Went 12–9 in 27 starts and ranked third among all qualifying MLB rookies in ERA (3.54). After elbow surgery in December, Diamond may not be ready to start the season. Righthander Liam Hendricks will fill the gap until the presumed ace is healthy.
RH Cole De Vries
Was 3–0 with a 1.02 ERA in his final three starts before suffering a cracked rib on Sept. 8.
LH Glen Perkins (Closer)
Had 78 strikeouts in 70.1 innings and converted 12-of-13 save chances to close the season.
RH Jared Burton
Posted a 2.18 ERA in 62 innings pitched, holding batters to a .186 batting average.
RH Casey Fien
Another minor league free-agent signee, he posted a 2.06 ERA in 35 innings pitched.
LH Brian Duensing
Posted a 3.47 ERA in 44 relief appearances but went 2–8 with a 6.92 ERA in 11 starts.
RH Alex Burnett
Led the Twins with 71.2 innings of relief, and his 3.52 ERA was down nearly two full runs from 2011.
LH Tyler Robertson
In his final 31 appearances, he held opponents to a .186 batting average, including .167 vs. lefties.
RH Ryan Pressly
Rule 5 draftee posted a 2.93 ERA in Double-A for the Red Sox last year.
Over the 2011 and 2012 seasons, no team spent more days in first place in the American League Central than the Cleveland Indians. Getting there was no problem, but sustaining it proved much more difficult, as the Indians fell apart in the second half in both seasons. But significant changes have the Tribe moving in a better direction. The Tribe’s biggest offseason acquisitions were manager Terry Francona and outfielders Michael Bourn and Nick Swisher. The speedy Bourn is a potent catalyst atop the lineup and brings superb defense in center field. The switch-hitting Swisher will help a weak offense that averaged 3.7 runs per game after the All-Star break last season. Francona is coming off a great run in Boston, but Cleveland and Progressive Field are a long way from Fenway Park. Francona doesn’t have the payroll or the talent he had when he led the Red Sox to World Series titles in 2004 and 2007. But his leadership should pay immediate dividends.
Francona and new pitching coach Mickey Callaway are dealing with a rotation that lost the most games (76) in the AL last year. Justin Masterson, Ubaldo Jimenez, Brett Myers and Zach McAllister should fill the first four spots. Masterson and Jimenez, both righthanders, made a combined 65 starts last year, losing 32 of them. Myers was signed to a one-year $7 million deal in January, but he has not started a game since 2011. This will be McAllister’s first full year in the big leagues. The fifth spot will be decided among Trevor Bauer, Scott Kazmir, Corey Kluber, Carlos Carrasco and David Huff. Bauer, the third pick in the 2011 draft, was acquired in a three-way trade with Arizona and Cincinnati during the offseason. Bauer put up great numbers in the minors for Arizona last season, but his unique training methods and personality were so off-putting that the Diamondbacks traded him after only four big-league starts. At some point, he will join the rotation if not out of spring training. Kazmir, a former All-Star lefthander, has made just one major league start — lasting only 1.2 innings — since 2010. He came to camp on a minor league deal and has impressed Francona, becoming the leading candidate for the fifth spot.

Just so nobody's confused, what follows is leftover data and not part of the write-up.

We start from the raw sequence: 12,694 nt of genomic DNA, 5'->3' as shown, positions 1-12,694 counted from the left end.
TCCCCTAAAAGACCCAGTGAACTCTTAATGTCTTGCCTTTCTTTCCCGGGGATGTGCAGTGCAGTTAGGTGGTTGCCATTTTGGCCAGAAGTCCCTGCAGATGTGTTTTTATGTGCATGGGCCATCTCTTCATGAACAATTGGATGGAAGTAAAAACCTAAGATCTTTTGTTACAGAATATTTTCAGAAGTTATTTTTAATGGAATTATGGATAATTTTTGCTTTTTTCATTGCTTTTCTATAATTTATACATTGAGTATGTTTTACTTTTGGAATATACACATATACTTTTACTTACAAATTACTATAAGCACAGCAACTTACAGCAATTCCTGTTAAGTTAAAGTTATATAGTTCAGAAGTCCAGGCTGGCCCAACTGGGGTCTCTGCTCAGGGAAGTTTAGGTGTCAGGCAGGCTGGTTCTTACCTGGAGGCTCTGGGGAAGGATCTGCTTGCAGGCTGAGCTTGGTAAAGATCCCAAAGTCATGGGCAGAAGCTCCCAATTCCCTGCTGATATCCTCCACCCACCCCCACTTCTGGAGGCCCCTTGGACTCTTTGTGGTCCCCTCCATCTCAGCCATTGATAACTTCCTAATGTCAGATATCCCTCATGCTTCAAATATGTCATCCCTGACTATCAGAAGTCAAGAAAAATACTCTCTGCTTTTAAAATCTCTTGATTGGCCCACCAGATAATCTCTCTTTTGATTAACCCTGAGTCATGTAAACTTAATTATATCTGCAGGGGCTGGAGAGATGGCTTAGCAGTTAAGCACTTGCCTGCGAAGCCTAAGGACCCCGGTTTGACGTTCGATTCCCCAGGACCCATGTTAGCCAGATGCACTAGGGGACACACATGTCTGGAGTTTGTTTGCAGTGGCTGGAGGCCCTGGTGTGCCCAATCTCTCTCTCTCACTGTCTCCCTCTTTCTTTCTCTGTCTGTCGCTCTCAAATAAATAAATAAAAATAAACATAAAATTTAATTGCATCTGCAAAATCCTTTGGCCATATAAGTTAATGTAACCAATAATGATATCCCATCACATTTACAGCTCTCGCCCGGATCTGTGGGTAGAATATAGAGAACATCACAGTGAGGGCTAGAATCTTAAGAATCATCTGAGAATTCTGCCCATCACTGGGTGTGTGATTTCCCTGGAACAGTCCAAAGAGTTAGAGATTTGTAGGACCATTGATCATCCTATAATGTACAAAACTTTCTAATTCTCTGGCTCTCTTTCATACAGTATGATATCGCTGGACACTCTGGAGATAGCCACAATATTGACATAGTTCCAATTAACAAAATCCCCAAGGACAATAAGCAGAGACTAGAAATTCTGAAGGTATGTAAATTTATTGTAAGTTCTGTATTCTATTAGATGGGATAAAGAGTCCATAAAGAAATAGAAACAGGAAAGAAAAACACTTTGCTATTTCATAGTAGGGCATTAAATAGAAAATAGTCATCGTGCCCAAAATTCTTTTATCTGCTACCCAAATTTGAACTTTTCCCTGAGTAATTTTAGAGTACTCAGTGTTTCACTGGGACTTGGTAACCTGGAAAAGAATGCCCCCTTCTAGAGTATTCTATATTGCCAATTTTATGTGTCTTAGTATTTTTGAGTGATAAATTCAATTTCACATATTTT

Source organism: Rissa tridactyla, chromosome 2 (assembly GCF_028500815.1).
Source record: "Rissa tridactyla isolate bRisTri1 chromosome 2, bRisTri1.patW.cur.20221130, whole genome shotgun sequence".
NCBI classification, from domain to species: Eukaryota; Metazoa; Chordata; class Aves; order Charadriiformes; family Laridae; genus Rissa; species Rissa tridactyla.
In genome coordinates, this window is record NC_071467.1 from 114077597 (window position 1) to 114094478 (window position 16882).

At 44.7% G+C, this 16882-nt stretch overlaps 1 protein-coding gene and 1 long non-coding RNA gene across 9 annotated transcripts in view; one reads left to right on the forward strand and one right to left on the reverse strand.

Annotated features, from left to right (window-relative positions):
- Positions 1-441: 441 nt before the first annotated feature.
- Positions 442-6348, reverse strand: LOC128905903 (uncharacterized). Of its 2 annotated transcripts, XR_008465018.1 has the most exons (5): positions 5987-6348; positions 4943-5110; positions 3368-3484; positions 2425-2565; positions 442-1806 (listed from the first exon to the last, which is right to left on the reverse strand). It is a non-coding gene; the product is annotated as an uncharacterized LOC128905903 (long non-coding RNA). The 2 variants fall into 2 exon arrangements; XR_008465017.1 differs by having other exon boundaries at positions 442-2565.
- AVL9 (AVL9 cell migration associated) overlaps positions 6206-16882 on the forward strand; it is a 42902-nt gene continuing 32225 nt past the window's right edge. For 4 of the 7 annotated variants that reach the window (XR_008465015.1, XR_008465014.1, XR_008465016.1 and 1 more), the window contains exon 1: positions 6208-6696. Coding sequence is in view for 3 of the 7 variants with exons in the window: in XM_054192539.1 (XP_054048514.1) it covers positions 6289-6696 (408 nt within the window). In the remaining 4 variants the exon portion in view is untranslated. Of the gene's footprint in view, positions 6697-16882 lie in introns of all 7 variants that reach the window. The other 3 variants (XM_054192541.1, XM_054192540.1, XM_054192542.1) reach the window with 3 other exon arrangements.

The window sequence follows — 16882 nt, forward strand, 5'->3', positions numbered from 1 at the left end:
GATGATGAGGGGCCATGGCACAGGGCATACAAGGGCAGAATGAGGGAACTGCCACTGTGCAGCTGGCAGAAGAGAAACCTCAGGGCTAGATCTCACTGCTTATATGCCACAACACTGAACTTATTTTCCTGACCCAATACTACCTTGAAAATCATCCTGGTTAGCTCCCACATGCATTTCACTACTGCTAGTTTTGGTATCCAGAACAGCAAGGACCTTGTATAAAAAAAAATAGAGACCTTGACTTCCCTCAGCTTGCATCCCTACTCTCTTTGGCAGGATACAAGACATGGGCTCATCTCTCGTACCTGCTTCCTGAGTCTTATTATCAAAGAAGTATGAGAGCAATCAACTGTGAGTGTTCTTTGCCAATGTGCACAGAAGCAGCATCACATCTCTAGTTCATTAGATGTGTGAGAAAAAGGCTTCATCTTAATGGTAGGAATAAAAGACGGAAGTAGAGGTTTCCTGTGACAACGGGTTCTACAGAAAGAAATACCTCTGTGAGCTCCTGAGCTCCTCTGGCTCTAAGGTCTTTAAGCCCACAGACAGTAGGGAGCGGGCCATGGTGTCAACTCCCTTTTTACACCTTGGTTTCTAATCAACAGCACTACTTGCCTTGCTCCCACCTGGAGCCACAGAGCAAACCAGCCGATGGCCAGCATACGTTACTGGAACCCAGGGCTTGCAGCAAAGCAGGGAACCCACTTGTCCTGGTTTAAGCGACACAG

All winter there was speculation that the Indians would trade closer Chris Perez, who offended almost everyone this side of the Pope last season with a sharp tongue and Twitter account. The Indians did not trade Perez, who will once again anchor the strongest part of the team after recording a save in 75-of-83 chances over the past two years. As in 2012, spring injuries have slowed his preparation for the season. There were changes in Perez’s setup men as Tony Sipp was traded to Arizona, Esmil Rogers to Toronto and Rafael Perez was non-tendered. Still, there are still plenty of good arms in front of him. Closer-in-waiting Vinnie Pestano, Joe Smith, Cody Allen and Nick Hagadone are back. Newcomers Matt Albers and Bryan Shaw were acquired in the Arizona deal. Until Perez recovers from a balky shoulder this spring, Pestano will be the closer and either Rich Hill or David Huff will fill in gaps.
Fat and out of shape is no way for an All-Star shortstop to go through a career. Such has been the chatter surrounding Asdrubal Cabrera. He’s been great until he makes the All-Star team. Then in the second half, when the Indians fall out of the race, he loses interest. He’s signed through 2014, and it will be interesting to see if Francona can snap him out of his second-half slumps. Second baseman Jason Kipnis, coming off his first full season in the big leagues, needs to put forth a much more consistent effort if the offense is going to improve. Like Cabrera, Kipnis disappeared offensively in the second half. The Indians are expecting Cabrera and Kipnis to key the offense between Bourn at the top and run producers Carlos Santana and Swisher in the middle.
This should be the year Lonnie Chisenhall gets his much anticipated chance to start at third base. Chisenhall, a No. 1 pick in 2008, was beaten out by journeyman Jack Hannahan the last two years. Hannahan was non-tendered after the season. The job belongs to Chisenhall as long as he can stay healthy and survive against lefthanders. Chisenhall, a converted shortstop, has power potential, but he doesn’t walk much. The Indians committed $56 million to Swisher over the next fours year, the richest free-agent deal in team history. Not only will his bat anchor the lineup, but his personality will liven up the clubhouse.
The Indians committed $48 million to Bourn over the next four years. His on-base has been between .341 and .354 over the past four seasons, which should translate into about 40 steals and close to 100 runs for the Tribe. Pitchers will love his ability to run down balls in the gaps. Drew Stubbs, acquired in a three-team deal with the Reds and Diamondbacks, is scheduled to play right with Michael Brantley moving to left. Shin-Soo Choo, the Indians’ starting right fielder for the last four years, was traded to Cincinnati as part of the deal. Brantley, the only holdover from last year’s starting outfield, spent last season in center.